Signup to receive the Early Edition in your inbox here.

A curated weekday guide to major national security news and developments over the past 24 hours. Here’s today’s news.


Pro-Russian separatists in Ukraine have accused Ukrainian government forces of shelling a village today. The separatists, for a second consecutive day, said they had come under mortar and artillery fire from Ukrainian forces, according to the Interfax news agency. Dmitry Antonov and Pavel Polityuk report for Reuters.

Exchanges of artillery fire with Russian-backed separatists reached their most intense level in months yesterday. The separatists claimed yesterday that they had come under fire from the Ukrainian military, the sort of incident Western officials have warned Russia might try to use to justify military action. “At the White House, President Biden said ‘every indication we have is they’re prepared to go into Ukraine, attack Ukraine.’ He said the United States had ‘reason to believe’ that Russia was ‘engaged in a false flag operation to have an excuse to go in,’” Andrew E. Kramer and Anton Troianovski report for the New York Times.

Secretary of State Antony Blinken has accused Russia of planning to manufacture a pretext for an attack on Ukraine that could include “a fake, even a real, attack using chemical weapons,” saying that “Russia may describe this event as ethnic cleansing or a genocide.” Russia’s Deputy Foreign Minister Sergei Vershinin rejected Blinken’s statement as a “regrettable” and “dangerous” move that further fuels tensions. Michelle Nichols and Humeyra Pamuk report for Reuters.

In the U.N., Russia has formally levelled accusations that Ukraine is pursuing “genocide” against Russian speakers, accusations which western officials have dismissed as a disinformation effort to justify military action against Kyiv. Yaroslav Trofimov, Ann M. Simmons and William Mauldin report for the Wall Street Journal.


The U.S. is now assessing that there are up to 190,000 Russian personnel near Ukraine’s borders, an increase from 1000,000 in January, according to a statement today by the U.S. mission to the Organization for Security and Co-operation in Europe. The U.S. statement also states: “We are aware that Russia is intent on creating a pretext to justify an invasion into Ukraine. We have reports from multiple sources that provide detail on Russia’s efforts to fabricate supposed “Ukrainian provocations” and shape a public narrative that would justify a Russian invasion,” and notes “an uptick in cyber operations against Ukraine’s defense and banking sectors.”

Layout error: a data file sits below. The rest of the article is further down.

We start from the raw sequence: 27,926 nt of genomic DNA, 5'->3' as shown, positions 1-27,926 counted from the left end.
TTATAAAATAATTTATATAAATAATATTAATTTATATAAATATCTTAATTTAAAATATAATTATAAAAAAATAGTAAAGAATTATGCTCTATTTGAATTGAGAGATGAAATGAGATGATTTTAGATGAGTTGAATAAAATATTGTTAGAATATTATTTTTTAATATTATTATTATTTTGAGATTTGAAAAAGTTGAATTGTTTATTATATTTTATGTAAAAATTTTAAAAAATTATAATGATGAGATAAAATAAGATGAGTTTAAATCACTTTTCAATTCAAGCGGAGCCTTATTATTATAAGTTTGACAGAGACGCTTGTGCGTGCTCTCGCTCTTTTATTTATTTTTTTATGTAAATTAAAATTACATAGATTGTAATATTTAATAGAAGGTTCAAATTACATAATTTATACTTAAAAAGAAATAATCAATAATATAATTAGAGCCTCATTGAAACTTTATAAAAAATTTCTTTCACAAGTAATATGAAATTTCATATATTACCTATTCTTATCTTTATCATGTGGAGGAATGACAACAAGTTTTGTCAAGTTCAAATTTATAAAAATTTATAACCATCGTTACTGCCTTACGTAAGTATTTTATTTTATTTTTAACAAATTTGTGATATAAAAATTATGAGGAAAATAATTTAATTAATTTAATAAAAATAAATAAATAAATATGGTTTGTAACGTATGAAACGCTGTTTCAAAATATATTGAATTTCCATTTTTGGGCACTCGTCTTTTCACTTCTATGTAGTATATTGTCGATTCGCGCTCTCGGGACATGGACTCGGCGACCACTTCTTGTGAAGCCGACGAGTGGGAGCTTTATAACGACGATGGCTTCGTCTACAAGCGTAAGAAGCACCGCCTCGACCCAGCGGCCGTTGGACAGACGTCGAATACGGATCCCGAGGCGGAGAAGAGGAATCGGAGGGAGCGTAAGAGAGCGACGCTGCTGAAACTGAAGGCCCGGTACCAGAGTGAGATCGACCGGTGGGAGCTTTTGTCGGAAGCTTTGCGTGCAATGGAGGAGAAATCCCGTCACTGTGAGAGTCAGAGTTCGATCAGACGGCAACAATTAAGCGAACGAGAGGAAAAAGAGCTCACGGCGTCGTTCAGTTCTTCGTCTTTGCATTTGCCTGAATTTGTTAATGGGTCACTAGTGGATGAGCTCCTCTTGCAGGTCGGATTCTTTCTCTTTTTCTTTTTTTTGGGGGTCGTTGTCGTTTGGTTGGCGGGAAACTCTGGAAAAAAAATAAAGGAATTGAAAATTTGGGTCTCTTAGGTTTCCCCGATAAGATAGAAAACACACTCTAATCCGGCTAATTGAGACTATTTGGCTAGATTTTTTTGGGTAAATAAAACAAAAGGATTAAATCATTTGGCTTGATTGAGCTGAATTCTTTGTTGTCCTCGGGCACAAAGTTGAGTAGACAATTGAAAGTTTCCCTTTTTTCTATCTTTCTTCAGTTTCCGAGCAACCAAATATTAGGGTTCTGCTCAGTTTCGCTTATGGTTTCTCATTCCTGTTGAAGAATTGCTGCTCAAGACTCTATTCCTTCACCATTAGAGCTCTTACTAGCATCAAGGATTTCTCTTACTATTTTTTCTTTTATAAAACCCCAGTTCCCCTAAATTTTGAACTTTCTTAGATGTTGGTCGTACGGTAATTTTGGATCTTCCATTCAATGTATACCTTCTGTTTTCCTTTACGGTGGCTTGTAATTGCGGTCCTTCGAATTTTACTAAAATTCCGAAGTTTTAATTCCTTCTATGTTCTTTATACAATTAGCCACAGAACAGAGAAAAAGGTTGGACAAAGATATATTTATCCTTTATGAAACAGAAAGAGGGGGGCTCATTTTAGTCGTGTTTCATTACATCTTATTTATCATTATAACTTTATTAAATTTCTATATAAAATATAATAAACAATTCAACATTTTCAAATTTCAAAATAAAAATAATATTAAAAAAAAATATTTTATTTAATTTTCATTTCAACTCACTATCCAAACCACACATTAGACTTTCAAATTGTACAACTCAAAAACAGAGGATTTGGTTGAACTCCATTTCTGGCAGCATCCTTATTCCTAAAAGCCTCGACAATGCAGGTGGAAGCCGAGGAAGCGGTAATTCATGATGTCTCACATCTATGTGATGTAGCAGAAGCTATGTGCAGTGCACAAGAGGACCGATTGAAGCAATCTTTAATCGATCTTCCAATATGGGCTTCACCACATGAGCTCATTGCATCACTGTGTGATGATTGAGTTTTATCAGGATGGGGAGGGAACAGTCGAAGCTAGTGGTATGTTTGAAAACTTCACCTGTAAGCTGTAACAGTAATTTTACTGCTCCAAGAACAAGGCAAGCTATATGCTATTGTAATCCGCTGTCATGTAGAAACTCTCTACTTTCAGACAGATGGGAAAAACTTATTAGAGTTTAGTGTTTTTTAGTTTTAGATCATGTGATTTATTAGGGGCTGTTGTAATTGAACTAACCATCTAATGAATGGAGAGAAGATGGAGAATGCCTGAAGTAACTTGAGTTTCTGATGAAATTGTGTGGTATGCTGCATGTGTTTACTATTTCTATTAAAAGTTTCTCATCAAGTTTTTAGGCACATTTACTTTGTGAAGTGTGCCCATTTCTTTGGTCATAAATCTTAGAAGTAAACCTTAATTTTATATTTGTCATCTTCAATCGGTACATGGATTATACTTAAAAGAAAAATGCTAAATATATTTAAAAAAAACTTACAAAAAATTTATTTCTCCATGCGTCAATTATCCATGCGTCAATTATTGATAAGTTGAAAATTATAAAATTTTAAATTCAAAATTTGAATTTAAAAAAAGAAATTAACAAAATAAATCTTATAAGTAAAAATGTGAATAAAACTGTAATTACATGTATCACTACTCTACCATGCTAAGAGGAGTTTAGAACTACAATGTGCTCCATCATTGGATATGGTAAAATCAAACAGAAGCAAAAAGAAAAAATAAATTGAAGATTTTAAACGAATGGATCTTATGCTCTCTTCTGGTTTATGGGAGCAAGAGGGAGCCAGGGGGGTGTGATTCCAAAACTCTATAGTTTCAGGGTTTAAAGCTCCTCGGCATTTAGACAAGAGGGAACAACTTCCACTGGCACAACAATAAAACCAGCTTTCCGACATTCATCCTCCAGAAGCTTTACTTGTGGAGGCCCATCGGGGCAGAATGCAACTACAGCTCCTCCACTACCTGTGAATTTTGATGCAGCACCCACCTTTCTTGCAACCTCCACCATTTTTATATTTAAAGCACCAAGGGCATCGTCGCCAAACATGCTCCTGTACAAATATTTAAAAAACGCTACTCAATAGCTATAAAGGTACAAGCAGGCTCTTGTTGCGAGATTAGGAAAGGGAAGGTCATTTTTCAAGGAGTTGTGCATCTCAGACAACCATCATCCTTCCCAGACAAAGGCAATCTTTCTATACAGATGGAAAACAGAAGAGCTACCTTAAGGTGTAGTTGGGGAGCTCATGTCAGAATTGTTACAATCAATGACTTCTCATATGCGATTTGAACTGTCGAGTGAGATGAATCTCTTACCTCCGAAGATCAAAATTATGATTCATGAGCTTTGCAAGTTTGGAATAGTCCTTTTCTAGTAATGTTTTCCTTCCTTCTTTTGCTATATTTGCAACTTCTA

U.S. officials have obtained intelligence that Russia’s announced military pullback from Ukraine’s border was a deliberate ruse to mislead, officials have said. Russian forces have continued to increase near Ukraine’s frontier, officials said. Meanwhile President Biden has said that the threat of invasion remains “very high” and that Russia may be creating an excuse to do so, warning that the Kremlin will launch an attack “in the next several days.” Ellen Nakashima, Shane Harris, Alex Horton and Michael Birnbaum report for the Washington Post.

The U.K. believes that nearly half of Russian forces that have massed near Ukraine are now within 30 miles of the border, in contrast to statements from Moscow that troops are being sent back to barracks. U.K. officials have also said that reinforcements from 14 Russian battalions are in the process of arriving at the border, and highlighted a pontoon bridge that was briefly set up in Belarus in the past few days as an example of unusual military activity. Dan Sabbagh and Andrew Roth report for the Guardian.

Russia has accused the U.S. and NATO of making “unfounded accusations” after Western officials disputed Russia’s claims it had started withdrawing its forces from near the Ukrainian border.Kremlin spokesperson Dmitry Peskov told a news briefing that Russia’s defense ministry had a clear timetable for the return of units to their permanent bases. ‘It’s clear the grouping for the (military) exercises was built up over many weeks, and it is of course impossible to withdraw it in a single day. They can’t just take off and fly away…it takes time,’ Peskov said,’” Reuters reports.


President Biden is set to speak with global allies this afternoon about Russia’s buildup of troops near Ukraine’s border. The fighting in eastern Ukraine yesterday has set off another diplomatic scramble and a White House official said that Biden would host a phone call with trans-Atlantic leaders in “continued efforts to pursue deterrence and diplomacy.” It is unclear who will join. Michael D. Shear, Andrew E. Kramer and Anton Troianovski report for the New York Times.

The Kremlin has threatened in a letter to the U.S. that it would resort to unspecified “military-technical measures,” if it did not receive from the U.S. and its allies legally binding guarantees of its security. The security guarantees Russia is demanding include a pledge from NATO never to allow Ukraine to join, as well as limits on troop deployments in Eastern Europe. Yaroslav Trofimov, Ann M. Simmons and William Mauldin report for the Wall Street Journal.